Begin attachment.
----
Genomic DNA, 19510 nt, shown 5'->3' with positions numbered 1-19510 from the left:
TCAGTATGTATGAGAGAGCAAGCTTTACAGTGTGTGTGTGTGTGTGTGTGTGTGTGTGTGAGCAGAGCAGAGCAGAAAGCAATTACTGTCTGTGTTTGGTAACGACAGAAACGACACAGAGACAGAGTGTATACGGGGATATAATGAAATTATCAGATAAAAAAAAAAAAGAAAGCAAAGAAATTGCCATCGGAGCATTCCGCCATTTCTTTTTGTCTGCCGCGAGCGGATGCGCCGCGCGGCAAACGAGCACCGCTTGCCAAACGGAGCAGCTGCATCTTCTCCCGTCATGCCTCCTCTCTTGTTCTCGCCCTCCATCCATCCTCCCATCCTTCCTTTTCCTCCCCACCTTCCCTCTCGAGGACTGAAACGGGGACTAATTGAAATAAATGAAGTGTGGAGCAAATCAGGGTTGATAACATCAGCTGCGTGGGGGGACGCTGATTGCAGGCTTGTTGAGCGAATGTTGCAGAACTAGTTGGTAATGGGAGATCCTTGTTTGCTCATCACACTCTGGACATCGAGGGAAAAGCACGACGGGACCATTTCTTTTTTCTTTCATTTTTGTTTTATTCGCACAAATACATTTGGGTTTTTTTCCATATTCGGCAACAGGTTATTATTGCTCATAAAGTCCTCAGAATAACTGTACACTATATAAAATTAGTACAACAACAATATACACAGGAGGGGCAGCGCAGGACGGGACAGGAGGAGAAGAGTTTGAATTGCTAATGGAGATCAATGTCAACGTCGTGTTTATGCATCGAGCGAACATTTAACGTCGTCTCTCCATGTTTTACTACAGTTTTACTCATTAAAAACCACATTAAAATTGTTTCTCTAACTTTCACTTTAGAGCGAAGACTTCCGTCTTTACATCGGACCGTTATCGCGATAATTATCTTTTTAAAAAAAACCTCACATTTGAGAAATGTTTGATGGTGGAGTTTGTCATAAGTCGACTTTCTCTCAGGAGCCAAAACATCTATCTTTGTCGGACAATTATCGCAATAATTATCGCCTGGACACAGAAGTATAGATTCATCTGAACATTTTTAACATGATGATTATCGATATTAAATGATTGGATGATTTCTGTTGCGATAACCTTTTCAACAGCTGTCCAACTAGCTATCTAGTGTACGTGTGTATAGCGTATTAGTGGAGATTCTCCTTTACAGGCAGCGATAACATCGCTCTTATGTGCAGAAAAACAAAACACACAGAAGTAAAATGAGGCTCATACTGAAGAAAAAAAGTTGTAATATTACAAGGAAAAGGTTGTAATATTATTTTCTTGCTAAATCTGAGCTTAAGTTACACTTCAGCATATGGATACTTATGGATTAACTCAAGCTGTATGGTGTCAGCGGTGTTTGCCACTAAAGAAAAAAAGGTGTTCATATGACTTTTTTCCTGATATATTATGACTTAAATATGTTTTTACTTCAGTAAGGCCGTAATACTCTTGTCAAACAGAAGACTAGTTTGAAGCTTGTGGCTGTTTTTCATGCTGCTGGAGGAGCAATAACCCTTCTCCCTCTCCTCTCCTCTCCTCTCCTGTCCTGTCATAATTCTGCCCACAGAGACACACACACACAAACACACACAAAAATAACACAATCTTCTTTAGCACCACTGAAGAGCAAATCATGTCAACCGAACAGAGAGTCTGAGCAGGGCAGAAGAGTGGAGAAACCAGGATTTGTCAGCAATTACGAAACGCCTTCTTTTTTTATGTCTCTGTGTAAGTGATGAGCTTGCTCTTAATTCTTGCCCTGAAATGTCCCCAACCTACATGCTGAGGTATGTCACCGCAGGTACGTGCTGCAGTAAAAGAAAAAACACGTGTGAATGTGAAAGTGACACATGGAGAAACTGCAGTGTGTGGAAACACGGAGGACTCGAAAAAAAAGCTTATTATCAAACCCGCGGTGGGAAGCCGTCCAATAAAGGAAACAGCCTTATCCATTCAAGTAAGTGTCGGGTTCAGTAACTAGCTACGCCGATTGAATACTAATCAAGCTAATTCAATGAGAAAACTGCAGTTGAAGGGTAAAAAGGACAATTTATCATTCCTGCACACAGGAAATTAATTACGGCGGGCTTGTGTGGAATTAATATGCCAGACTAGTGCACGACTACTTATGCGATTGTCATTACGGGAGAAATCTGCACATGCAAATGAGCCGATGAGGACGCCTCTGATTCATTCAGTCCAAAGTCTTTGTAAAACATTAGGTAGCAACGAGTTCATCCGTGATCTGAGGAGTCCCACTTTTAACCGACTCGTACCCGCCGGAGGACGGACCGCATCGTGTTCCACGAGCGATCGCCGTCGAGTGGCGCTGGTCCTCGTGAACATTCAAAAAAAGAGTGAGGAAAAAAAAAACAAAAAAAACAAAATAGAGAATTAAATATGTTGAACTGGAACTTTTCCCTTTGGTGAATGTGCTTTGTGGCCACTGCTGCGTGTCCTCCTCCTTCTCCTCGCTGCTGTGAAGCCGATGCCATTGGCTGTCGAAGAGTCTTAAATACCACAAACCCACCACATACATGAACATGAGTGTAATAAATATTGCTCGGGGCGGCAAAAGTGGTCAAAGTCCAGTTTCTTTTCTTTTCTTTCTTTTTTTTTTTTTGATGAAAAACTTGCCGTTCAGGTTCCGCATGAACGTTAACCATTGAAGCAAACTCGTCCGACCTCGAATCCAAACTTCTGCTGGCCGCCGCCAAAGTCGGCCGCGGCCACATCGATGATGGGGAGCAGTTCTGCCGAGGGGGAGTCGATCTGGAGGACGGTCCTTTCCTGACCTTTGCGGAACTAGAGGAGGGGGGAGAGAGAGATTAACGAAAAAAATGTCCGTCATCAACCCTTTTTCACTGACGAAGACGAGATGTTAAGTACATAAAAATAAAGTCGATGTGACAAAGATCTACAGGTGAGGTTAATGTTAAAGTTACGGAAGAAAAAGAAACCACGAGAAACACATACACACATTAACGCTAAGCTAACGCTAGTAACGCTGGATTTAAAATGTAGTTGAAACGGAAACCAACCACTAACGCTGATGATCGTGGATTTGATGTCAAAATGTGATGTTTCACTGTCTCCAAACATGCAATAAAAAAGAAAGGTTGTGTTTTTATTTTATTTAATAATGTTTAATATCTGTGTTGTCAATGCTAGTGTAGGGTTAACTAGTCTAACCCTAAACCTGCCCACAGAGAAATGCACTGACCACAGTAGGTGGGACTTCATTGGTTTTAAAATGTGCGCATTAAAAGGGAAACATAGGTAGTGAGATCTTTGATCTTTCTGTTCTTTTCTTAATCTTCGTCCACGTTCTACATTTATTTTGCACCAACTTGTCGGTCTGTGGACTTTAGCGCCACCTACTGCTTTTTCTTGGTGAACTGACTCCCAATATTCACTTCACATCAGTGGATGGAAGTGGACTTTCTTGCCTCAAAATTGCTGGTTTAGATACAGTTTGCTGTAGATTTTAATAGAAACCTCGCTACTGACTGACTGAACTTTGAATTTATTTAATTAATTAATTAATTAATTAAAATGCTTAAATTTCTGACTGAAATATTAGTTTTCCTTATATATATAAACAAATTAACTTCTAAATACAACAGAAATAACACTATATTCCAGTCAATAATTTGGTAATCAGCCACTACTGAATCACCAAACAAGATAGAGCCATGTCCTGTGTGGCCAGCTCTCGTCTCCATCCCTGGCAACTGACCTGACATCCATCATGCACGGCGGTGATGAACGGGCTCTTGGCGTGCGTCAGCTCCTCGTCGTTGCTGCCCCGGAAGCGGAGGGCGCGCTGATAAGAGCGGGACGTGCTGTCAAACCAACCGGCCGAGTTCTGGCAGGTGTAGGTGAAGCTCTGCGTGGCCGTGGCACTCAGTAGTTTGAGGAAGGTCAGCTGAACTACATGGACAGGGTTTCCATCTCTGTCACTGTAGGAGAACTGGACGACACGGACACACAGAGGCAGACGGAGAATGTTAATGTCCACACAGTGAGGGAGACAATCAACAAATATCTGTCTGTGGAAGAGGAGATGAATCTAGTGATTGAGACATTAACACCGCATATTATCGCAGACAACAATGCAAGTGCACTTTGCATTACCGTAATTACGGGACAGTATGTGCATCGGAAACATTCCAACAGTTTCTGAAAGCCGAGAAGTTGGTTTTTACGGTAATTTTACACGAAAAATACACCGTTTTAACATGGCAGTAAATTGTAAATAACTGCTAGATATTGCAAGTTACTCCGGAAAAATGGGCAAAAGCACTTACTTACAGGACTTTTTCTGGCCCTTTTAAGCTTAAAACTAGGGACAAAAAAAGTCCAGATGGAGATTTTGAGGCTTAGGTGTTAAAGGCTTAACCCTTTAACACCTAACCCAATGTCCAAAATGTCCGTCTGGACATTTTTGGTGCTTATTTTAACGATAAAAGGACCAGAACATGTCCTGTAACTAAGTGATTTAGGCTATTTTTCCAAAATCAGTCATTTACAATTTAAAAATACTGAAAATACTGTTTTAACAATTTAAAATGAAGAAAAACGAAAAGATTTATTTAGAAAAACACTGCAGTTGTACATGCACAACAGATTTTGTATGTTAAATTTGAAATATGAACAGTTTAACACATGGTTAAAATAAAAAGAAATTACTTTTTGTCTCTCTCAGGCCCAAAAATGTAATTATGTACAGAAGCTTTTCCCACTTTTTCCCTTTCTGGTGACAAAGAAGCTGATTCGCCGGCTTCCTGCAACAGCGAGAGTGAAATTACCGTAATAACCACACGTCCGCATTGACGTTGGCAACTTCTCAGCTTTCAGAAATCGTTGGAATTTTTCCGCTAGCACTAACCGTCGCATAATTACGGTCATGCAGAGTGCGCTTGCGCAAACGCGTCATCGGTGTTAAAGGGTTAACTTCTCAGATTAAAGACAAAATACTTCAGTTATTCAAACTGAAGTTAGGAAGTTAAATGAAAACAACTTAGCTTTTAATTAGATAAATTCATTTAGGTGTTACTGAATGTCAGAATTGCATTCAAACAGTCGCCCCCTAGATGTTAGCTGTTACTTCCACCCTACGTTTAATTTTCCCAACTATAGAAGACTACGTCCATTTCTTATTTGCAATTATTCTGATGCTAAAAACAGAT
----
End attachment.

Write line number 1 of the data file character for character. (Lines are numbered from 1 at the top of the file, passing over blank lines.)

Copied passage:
Genomic DNA, 19510 nt, shown 5'->3' with positions numbered 1-19510 from the left: